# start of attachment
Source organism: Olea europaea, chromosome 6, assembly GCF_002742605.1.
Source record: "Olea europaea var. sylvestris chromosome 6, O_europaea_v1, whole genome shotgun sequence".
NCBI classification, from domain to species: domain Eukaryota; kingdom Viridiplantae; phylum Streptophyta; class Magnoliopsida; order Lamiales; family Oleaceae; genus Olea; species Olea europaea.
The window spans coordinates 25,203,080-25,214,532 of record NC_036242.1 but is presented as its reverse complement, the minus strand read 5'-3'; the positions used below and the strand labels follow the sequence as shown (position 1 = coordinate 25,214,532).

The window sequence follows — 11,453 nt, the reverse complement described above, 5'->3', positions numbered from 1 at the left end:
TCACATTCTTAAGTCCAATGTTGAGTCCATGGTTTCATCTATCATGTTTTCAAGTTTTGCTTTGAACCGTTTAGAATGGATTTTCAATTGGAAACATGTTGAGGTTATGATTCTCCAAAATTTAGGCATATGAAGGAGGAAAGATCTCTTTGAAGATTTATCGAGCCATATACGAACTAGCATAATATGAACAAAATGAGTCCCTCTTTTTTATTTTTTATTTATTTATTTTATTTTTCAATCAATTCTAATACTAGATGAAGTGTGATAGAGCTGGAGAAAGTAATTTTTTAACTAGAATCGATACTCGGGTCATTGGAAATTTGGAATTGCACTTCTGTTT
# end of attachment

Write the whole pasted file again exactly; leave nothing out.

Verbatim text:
Source organism: Olea europaea, chromosome 6, assembly GCF_002742605.1.
Source record: "Olea europaea var. sylvestris chromosome 6, O_europaea_v1, whole genome shotgun sequence".
NCBI classification, from domain to species: domain Eukaryota; kingdom Viridiplantae; phylum Streptophyta; class Magnoliopsida; order Lamiales; family Oleaceae; genus Olea; species Olea europaea.
The window spans coordinates 25,203,080-25,214,532 of record NC_036242.1 but is presented as its reverse complement, the minus strand read 5'-3'; the positions used below and the strand labels follow the sequence as shown (position 1 = coordinate 25,214,532).

The window sequence follows — 11,453 nt, the reverse complement described above, 5'->3', positions numbered from 1 at the left end:
TCACATTCTTAAGTCCAATGTTGAGTCCATGGTTTCATCTATCATGTTTTCAAGTTTTGCTTTGAACCGTTTAGAATGGATTTTCAATTGGAAACATGTTGAGGTTATGATTCTCCAAAATTTAGGCATATGAAGGAGGAAAGATCTCTTTGAAGATTTATCGAGCCATATACGAACTAGCATAATATGAACAAAATGAGTCCCTCTTTTTTATTTTTTATTTATTTATTTTATTTTTCAATCAATTCTAATACTAGATGAAGTGTGATAGAGCTGGAGAAAGTAATTTTTTAACTAGAATCGATACTCGGGTCATTGGAAATTTGGAATTGCACTTCTGTTT